[CentOS] Good value for /proc/sys/vm/min_free_kbytes

Thu Dec 7 18:14:25 UTC 2006
John R Pierce <pierce at hogranch.com>

Martin Knoblauch wrote:
>  We are experiencing responsiveness problems (and higher than expected
> load) when the system is under combined memory+network+disk-IO stress.

First, I'd check the paging with `vmstat 5` ... if you see excessive SI 
(swap in/second), you need more physical memory, no amount of dinking 
with vm parameters can change this.

If you're not seeing excessive paging, I'd be inclined to monitor the 
disk IO with `iostat -x 5`...   if the avgqu-sz and/or await on any 
device is high, you need to balance your disk IO across more physical 
devices and/or more channels.   await = 500 means disk physical IO 
requests are taking an average of 500mS (0.5 seconds) to satisfy.    If 
many processes are waiting for disk IO, you'll see high load factors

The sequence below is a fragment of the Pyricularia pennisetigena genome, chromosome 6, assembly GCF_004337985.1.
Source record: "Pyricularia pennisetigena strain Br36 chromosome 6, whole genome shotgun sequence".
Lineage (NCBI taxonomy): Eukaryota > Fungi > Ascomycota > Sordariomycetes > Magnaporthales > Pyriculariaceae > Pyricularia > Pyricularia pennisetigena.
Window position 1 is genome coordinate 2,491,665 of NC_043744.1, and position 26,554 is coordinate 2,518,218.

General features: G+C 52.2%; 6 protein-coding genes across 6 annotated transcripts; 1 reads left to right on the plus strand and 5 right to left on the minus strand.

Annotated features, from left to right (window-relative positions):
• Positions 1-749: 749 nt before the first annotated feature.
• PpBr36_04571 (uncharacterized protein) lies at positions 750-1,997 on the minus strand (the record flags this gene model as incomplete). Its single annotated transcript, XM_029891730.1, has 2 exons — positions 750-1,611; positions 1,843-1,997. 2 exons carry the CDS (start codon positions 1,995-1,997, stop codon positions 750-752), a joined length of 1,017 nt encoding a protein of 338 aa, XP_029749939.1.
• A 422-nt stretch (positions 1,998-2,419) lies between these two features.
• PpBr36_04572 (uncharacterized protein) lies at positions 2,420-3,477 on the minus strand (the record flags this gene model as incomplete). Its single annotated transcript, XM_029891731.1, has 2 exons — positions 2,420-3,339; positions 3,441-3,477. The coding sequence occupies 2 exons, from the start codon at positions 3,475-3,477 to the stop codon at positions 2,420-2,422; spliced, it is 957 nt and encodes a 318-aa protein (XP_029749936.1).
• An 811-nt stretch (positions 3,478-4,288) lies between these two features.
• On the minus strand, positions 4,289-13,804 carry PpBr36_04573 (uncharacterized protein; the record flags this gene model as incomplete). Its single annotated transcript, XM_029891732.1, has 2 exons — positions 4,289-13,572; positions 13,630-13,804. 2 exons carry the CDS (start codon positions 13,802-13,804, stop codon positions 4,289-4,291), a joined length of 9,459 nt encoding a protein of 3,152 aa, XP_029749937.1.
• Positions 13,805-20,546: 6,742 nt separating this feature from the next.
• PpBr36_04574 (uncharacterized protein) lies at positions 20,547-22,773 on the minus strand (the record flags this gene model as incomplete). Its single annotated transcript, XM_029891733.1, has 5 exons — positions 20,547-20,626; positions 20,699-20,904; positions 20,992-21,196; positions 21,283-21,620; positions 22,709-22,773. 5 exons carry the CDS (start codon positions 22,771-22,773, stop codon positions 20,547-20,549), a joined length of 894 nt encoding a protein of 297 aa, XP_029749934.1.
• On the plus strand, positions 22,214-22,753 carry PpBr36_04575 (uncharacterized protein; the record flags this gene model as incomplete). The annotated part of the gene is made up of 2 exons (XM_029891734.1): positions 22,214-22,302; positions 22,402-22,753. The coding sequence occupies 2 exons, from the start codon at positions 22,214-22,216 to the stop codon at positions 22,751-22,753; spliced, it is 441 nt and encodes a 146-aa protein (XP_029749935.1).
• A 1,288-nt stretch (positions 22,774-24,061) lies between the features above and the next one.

even though CPU usage is fairly low.

iostat is in yum package systat (not installed by default in most 
configs), vmstat is in procps (generally installed by default).   on 
both of these commands, ignore the first output, thats the system 
average since reboot, generally meaningless.  the 2nd and successive 
outputs are at the intervals specified (5 seconds in my above examples).

On our database servers, which experience very high disk IO loads, we 
often use 4 separate RAIDs...  / and the other normal system volumes are 
partitions on a raid1 (typically 2 x 36GB 15k scsi or sas), then the 
database itself will be spread across 3 volumes /u10 /u11 /u12, which 
are each RAID 1+0 built from 4 x 72GB 15k scsi/sas or FC SAN volumes.   
We'll always use RAID controllers with hardware battery-protected raid 
write-back cache for the database volumes, as this hugely accelerates 
'commits'.    Note, we don't use mysql, I have no idea if its capable of 
taking advantage of configurations like this, but postgresql and oracle 
certainly are.    The database adminstrators will spend hours pouring 
over IO logs and database statistics in order to better optimize the 
distribution of tables and indicies across the available tablespaces.

Under these sorts of heavy concurrent random access patterns, SATA and 
software RAID just don't cut it, regardless of how good its sequential 
benchmarks may be.

> Please CC me on replies, as I am only getting the digest.

   spamtrap at knobisoft.de  ??!?   no thanks.